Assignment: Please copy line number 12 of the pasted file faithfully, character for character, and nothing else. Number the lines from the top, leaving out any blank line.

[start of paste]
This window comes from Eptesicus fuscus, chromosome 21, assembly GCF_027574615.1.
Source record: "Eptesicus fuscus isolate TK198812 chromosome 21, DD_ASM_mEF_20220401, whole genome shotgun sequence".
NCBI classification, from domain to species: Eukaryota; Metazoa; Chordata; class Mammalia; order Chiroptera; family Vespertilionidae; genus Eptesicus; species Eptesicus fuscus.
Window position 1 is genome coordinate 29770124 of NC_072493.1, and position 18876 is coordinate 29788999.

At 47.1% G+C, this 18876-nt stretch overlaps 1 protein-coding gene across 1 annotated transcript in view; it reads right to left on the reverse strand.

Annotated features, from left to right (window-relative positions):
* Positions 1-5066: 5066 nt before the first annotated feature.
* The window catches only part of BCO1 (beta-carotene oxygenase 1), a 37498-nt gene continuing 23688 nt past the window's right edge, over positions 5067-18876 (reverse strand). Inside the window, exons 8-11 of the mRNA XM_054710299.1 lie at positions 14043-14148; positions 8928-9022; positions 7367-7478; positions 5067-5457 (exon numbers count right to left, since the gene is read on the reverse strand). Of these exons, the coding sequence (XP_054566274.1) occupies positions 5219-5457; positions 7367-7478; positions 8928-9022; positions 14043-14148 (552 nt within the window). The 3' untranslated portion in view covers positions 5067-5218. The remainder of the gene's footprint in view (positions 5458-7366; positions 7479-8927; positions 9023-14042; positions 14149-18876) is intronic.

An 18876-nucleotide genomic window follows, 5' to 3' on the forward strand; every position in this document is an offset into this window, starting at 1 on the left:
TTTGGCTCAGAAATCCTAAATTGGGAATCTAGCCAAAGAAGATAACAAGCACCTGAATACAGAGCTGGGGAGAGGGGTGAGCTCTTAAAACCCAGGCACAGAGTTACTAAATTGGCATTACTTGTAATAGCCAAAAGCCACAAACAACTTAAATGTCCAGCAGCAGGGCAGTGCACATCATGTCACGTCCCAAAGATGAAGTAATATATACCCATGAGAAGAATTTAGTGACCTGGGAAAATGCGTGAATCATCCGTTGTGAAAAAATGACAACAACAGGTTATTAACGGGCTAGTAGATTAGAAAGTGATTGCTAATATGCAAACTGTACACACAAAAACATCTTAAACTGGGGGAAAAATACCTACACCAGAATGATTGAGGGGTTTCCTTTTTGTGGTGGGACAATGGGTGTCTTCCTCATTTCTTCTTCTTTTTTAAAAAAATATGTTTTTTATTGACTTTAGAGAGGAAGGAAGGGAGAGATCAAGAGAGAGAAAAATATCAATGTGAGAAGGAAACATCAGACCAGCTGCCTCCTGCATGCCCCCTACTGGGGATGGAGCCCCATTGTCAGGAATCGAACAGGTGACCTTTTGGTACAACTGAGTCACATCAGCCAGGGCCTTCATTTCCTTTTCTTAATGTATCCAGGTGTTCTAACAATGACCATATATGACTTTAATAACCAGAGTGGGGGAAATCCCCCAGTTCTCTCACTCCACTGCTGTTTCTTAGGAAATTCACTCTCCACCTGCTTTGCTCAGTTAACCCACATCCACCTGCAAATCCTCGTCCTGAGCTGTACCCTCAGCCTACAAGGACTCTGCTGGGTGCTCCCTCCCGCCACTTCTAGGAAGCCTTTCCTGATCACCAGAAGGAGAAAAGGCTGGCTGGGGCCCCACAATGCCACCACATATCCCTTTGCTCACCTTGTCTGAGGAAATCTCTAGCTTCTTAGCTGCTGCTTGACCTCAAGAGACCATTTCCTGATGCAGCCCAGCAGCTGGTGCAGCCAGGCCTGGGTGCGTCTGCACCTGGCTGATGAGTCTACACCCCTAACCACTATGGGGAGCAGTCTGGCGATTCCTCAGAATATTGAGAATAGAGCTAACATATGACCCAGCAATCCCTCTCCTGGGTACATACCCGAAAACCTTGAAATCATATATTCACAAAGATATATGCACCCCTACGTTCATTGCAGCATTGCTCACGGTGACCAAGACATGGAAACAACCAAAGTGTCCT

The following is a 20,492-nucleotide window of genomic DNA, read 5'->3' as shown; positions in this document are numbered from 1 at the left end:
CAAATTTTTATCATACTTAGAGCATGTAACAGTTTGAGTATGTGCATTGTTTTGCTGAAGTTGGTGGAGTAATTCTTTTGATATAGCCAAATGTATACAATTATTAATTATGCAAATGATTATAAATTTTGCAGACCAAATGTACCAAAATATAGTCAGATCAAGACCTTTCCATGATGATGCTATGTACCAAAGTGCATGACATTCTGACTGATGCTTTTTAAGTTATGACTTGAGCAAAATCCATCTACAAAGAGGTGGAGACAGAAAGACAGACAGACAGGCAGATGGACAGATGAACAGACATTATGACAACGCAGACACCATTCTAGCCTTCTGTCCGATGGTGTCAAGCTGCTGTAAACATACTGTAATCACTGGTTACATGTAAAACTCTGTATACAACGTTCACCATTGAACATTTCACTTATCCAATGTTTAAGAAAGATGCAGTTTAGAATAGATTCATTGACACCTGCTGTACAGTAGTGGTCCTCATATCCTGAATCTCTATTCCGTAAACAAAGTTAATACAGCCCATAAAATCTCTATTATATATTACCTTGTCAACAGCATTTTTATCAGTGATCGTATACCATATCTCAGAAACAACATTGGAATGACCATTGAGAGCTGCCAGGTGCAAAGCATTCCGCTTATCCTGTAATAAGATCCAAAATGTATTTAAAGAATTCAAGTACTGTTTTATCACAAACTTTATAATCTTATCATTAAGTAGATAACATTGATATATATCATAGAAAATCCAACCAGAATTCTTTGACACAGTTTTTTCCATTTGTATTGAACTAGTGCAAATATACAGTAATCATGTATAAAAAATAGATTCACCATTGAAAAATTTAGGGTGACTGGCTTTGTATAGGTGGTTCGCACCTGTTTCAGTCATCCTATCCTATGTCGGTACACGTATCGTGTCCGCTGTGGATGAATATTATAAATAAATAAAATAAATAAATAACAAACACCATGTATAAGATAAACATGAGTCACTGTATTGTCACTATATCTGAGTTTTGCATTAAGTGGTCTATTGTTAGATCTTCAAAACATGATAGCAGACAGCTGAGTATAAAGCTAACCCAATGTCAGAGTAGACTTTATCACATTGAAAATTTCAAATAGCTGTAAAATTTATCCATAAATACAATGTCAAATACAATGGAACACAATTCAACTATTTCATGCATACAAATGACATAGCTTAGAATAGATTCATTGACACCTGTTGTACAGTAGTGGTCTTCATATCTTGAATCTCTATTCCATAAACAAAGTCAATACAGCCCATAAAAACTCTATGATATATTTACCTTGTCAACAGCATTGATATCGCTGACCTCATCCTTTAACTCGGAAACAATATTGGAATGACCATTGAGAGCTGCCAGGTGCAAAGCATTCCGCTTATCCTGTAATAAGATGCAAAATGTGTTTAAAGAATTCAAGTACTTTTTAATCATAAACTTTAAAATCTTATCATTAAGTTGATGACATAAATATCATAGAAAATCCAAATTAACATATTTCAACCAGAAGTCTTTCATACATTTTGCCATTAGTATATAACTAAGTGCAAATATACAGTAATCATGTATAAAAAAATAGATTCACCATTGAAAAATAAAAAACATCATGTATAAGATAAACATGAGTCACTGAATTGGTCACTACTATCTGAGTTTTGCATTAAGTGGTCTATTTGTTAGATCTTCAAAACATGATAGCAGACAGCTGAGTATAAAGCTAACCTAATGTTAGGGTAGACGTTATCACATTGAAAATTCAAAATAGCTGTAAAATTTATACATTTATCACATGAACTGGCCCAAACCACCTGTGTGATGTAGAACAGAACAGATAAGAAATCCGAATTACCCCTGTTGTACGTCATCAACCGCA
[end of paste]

CAAATTTTTATCATACTTAGAGCATGTAACAGTTTGAGTATGTGCATTGTTTTGCTGAAGTTGGTGGAGTAATTCTTTTGATATAGCCAAATGTATACAATTATTAATTATGCAAATGATTATAAATTTTGCAGACCAAATGTACCAAAATATAGTCAGATCAAGACCTTTCCATGATGATGCTATGTACCAAAGTGCATGACATTCTGACTGATGCTTTTTAAGTTATGACTTGAGCAAAATCCATCTACAAAGAGGTGGAGACAGAAAGACAGACAGACAGGCAGATGGACAGATGAACAGACATTATGACAACGCAGACACCATTCTAGCCTTCTGTCCGATGGTGTCAAGCTGCTGTAAACATACTGTAATCACTGGTTACATGTAAAACTCTGTATACAACGTTCACCATTGAACATTTCACTTATCCAATGTTTAAGAAAGATGCAGTTTAGAATAGATTCATTGACACCTGCTGTACAGTAGTGGTCCTCATATCCTGAATCTCTATTCCGTAAACAAAGTTAATACAGCCCATAAAATCTCTATTATATATTACCTTGTCAACAGCATTTTTATCAGTGATCGTATACCATATCTCAGAAACAACATTGGAATGACCATTGAGAGCTGCCAGGTGCAAAGCATTCCGCTTATCCTGTAATAAGATCCAAAATGTATTTAAAGAATTCAAGTACTGTTTTATCACAAACTTTATAATCTTATCATTAAGTAGATAACATTGATATATATCATAGAAAATCCAACCAGAATTCTTTGACACAGTTTTTTCCATTTGTATTGAACTAGTGCAAATATACAGTAATCATGTATAAAAAATAGATTCACCATTGAAAAATTTAGGGTGACTGGCTTTGTATAGGTGGTTCGCACCTGTTTCAGTCATCCTATCCTATGTCGGTACACGTATCGTGTCCGCTGTGGATGAATATTATAAATAAATAAAATAAATAAATAACAAACACCATGTATAAGATAAACATGAGTCACTGTATTGTCACTATATCTGAGTTTTGCATTAAGTGGTCTATTGTTAGATCTTCAAAACATGATAGCAGACAGCTGAGTATAAAGCTAACCCAATGTCAGAGTAGACTTTATCACATTGAAAATTTCAAATAGCTGTAAAATTTATCCATAAATACAATGTCAAATACAATGGAACACAATTCAACTATTTCATGCATACAAATGACATAGCTTAGAATAGATTCATTGACACCTGTTGTACAGTAGTGGTCTTCATATCTTGAATCTCTATTCCATAAACAAAGTCAATACAGCCCATAAAAACTCTATGATATATTTACCTTGTCAACAGCATTGATATCGCTGACCTCATCCTTTAACTCGGAAACAATATTGGAATGACCATTGAGAGCTGCCAGGTGCAAAGCATTCCGCTTATCCTGTAATAAGATGCAAAATGTGTTTAAAGAATTCAAGTACTTTTTAATCATAAACTTTAAAATCTTATCATTAAGTTGATGACATAAATATCATAGAAAATCCAAATTAACATATTTCAACCAGAAGTCTTTCATACATTTTGCCATTAGTATATAACTAAGTGCAAATATACAGTAATCATGTATAAAAAAATAGATTCACCATTGAAAAATAAAAAACATCATGTATAAGATAAACATGAGTCACTGAATTGGTCACTACTATCTGAGTTTTGCATTAAGTGGTCTATTTGTTAGATCTTCAAAACATGATAGCAGACAGCTGAGTATAAAGCTAACCTAATGTTAGGGTAGACGTTATCACATTGAAAATTCAAAATAGCTGTAAAATTTATACATTTATCACATGAACTGGCCCAAACCACCTGTGTGATGTAGAACAGAACAGATAAGAAATCCGAATTACCCCTGTTGTACGTCATCAACCGCA